Ned Lamont has won the Democratic Senate primary in Connecticut. Joining Lamont in a victory dance? Some bloggers. And joining Joe Lieberman in Loserville, according to some in the ‘sphere? You guessed it: the MSM.


Feeling his oats is Daily Kos’ Markos Moulitsas Zuniga, who blogs this breast-beating-cum-battle-cry : “What tonight showed is that democracy can work. That even the most powerful, entrenched forces can be dislodged by people-power. That the combined mights of the Democratic and Conservative establishments couldn’t hold the gates against the barbarian intruders. We can make a difference, and we will. We have just seen what we can accomplish if we set our minds to it. Now while we’ll work to seal the deal in Connecticut, we’ll also take our energy, our passion, and yes, even our dollars and use them to teach the ruling Republican ideologues running our country into the ground that they face repercussions for their incompetence. … So saddle up. We’re under 100 days to the general election. The time to fight is now.”


At Sunlight Foundation, Ellen Miller concludes that it’s not so much bloggers’ influence over primary voters that affected the Lamont-Lieberman race, but bloggers’ influence over reporters covering the race. Writes Miller: “We also can’t overlook the role that political bloggers played in this race, not directly in reaching voters (Zephyr’s hunch is that number of primary voters actually reading blogs would be less than 10 percent) but in how they shaped the race for the national press, which in turn affected local voters as they got a sense of its importance.”


Perhaps seeking to “influence” reporters further still, echidne at Eschaton types up for “mainstream journalists” “the rules” for writing about “and understanding liberal/progressive political blogs.” Reporters are instructed to “print this [list of rules] out and you have a one-page summary which you can keep in your pocket for those rare times you need to write about political blogs.” Echidne’s rules include: “You can choose from these assessments: Either liberal blogs don’t matter, because nobody reads them. Or liberal blogs don’t matter, because they are only read by fringe elements (dirty hippies) who don’t matter or shouldn’t matter. Or liberal blogs don’t matter, because though they might be read by a whole lot of people, these people are still a fringe, even if their opinions might be those of the majority of Americans or at least of the majority of Democrats. …” And: “Don’t forget the anger. The anger! Liberal bloggers are angry! Never ask why they might be angry or what their grievances might be, because this might make the liberal bloggers look … human and reasonable … “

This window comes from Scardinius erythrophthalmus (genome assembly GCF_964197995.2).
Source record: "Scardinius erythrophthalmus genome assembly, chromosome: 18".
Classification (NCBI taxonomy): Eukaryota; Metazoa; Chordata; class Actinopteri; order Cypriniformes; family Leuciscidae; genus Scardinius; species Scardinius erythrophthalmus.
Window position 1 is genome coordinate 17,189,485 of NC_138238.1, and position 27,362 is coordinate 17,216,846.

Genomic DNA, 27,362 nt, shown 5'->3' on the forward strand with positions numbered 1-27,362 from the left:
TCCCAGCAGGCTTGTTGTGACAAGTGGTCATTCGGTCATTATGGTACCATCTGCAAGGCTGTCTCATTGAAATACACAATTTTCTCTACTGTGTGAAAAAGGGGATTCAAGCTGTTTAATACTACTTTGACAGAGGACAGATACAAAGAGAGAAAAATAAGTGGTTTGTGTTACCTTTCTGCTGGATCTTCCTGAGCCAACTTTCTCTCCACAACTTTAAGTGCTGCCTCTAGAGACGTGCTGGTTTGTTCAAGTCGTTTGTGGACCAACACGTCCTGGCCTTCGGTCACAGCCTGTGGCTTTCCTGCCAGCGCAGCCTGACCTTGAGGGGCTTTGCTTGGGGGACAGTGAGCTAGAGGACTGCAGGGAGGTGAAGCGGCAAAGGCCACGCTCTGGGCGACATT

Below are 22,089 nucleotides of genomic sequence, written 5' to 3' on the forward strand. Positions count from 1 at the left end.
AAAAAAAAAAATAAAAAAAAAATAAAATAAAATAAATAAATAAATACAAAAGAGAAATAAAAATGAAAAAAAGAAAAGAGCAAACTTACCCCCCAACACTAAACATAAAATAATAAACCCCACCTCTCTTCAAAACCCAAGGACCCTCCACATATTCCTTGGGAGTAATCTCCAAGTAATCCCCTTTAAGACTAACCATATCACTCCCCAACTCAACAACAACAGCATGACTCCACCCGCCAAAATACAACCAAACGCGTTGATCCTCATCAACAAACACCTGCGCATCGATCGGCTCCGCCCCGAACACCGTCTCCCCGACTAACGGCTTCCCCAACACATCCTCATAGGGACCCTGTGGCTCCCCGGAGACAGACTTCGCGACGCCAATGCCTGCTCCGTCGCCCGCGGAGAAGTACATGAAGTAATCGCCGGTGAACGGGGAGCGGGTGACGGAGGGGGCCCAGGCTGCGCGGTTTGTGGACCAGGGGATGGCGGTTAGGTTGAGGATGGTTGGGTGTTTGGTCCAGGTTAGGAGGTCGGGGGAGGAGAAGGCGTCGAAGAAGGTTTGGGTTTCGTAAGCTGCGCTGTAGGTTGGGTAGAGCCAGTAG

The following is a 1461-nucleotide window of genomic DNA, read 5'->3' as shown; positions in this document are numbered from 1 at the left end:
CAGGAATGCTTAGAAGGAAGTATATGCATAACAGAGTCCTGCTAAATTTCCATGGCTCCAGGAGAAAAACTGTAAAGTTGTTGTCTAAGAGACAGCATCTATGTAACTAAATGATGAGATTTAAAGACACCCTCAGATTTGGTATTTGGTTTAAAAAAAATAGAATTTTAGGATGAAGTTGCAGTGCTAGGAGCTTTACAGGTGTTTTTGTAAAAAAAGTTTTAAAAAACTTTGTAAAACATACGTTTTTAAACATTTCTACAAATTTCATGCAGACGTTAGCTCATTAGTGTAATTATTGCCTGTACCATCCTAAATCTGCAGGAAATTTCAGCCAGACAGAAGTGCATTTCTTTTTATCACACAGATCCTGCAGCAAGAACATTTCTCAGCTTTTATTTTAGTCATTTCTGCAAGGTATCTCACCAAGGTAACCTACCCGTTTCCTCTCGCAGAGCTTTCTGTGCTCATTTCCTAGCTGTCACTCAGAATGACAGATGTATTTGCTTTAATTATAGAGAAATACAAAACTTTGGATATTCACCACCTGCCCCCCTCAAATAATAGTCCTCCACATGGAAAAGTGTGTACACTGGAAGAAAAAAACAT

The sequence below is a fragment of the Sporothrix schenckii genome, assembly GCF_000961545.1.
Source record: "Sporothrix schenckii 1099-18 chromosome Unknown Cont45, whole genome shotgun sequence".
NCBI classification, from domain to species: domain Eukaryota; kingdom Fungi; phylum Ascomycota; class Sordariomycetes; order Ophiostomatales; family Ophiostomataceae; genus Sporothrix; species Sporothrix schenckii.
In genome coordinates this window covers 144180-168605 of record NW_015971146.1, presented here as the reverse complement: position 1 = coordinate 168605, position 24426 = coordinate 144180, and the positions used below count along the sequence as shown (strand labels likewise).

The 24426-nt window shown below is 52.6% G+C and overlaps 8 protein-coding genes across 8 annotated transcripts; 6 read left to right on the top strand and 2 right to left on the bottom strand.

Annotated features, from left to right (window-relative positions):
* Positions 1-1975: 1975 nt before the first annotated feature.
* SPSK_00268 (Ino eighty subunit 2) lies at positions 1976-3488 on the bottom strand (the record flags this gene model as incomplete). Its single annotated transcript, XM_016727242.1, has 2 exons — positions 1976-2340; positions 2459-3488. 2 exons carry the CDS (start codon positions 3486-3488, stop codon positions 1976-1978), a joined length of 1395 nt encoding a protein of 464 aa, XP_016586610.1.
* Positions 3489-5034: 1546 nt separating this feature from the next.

Pretend Pundit, too, has some words for the press. “The media will breathlessly portray Ned Lamont’s primary win as a referendum on Bush’s War in Iraq and declare that momentum is shifting toward the Democrats (momentum always does). But Lieberman’s loss didn’t tell us anything new. Since liberal Democrats generally vote in Democratic primaries, we learned yesterday that liberals don’t agree with the war. Only the drive-by media could call that news.”


Echoing Pretend’s sentiments is New England Republican who opines: “In predictable fashion the Lamont victory over Lieberman in Connecticut is being oversold by the usual suspects in the media. However, this is not an indicator of a great sea shift toward Democrats. It isn’t proof of the ascendancy of liberal blogs or MoveOn.org in American politics. The far left-wing candidate winning an election populated by shades of left-wing voters is not exactly shocking.”


If Lamont’s victory does not represent a “great sea shift toward Democrats,” what, then, does it represent? Here to enlighten is Ed of Captain’s Quarters, who explains that the outcome in Connecticut actually represents “a nightmare scenario for Democrats.” According to Ed: “An outright Lieberman victory or a real butt-kicking by Lamont would have settled Connecticut, allowing the party and the media to focus on other, more important races. No one seriously thinks that Alan Schlesinger will win Lieberman’s seat for the GOP in November, after all, and Democratic energy will get wasted in a three-way race. Yet that’s exactly what Democrats face, and the media will be only too happy to follow this race and the split it will generate in the ranks of party leadership and big-money donors.”

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Liz Cox Barrett is a writer at CJR.